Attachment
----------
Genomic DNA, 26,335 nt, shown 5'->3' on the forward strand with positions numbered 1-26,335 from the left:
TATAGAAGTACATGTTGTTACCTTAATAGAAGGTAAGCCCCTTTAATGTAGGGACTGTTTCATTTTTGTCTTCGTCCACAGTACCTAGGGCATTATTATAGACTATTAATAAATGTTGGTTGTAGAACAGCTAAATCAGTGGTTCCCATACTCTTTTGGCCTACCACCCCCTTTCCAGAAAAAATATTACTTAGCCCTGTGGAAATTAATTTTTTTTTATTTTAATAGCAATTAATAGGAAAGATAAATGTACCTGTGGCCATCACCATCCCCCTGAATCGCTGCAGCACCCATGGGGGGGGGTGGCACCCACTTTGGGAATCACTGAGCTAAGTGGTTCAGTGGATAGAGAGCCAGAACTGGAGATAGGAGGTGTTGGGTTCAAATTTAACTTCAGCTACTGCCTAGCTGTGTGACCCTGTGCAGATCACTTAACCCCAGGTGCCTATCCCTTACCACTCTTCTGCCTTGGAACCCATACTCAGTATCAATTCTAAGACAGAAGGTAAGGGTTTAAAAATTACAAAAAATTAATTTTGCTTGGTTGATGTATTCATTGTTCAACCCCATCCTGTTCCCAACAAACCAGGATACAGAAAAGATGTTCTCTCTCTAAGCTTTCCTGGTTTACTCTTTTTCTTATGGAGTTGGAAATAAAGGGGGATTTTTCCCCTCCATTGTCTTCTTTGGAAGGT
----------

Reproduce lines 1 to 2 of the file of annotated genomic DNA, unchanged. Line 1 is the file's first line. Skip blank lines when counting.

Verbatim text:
Genomic DNA, 26,335 nt, shown 5'->3' on the forward strand with positions numbered 1-26,335 from the left:
TATAGAAGTACATGTTGTTACCTTAATAGAAGGTAAGCCCCTTTAATGTAGGGACTGTTTCATTTTTGTCTTCGTCCACAGTACCTAGGGCATTATTATAGACTATTAATAAATGTTGGTTGTAGAACAGCTAAATCAGTGGTTCCCATACTCTTTTGGCCTACCACCCCCTTTCCAGAAAAAATATTACTTAGCCCTGTGGAAATTAATTTTTTTTTATTTTAATAGCAATTAATAGGAAAGATAAATGTACCTGTGGCCATCACCATCCCCCTGAATCGCTGCAGCACCCATGGGGGGGGGTGGCACCCACTTTGGGAATCACTGAGCTAAGTGGTTCAGTGGATAGAGAGCCAGAACTGGAGATAGGAGGTGTTGGGTTCAAATTTAACTTCAGCTACTGCCTAGCTGTGTGACCCTGTGCAGATCACTTAACCCCAGGTGCCTATCCCTTACCACTCTTCTGCCTTGGAACCCATACTCAGTATCAATTCTAAGACAGAAGGTAAGGGTTTAAAAATTACAAAAAATTAATTTTGCTTGGTTGATGTATTCATTGTTCAACCCCATCCTGTTCCCAACAAACCAGGATACAGAAAAGATGTTCTCTCTCTAAGCTTTCCTGGTTTACTCTTTTTCTTATGGAGTTGGAAATAAAGGGGGATTTTTCCCCTCCATTGTCTTCTTTGGAAGGT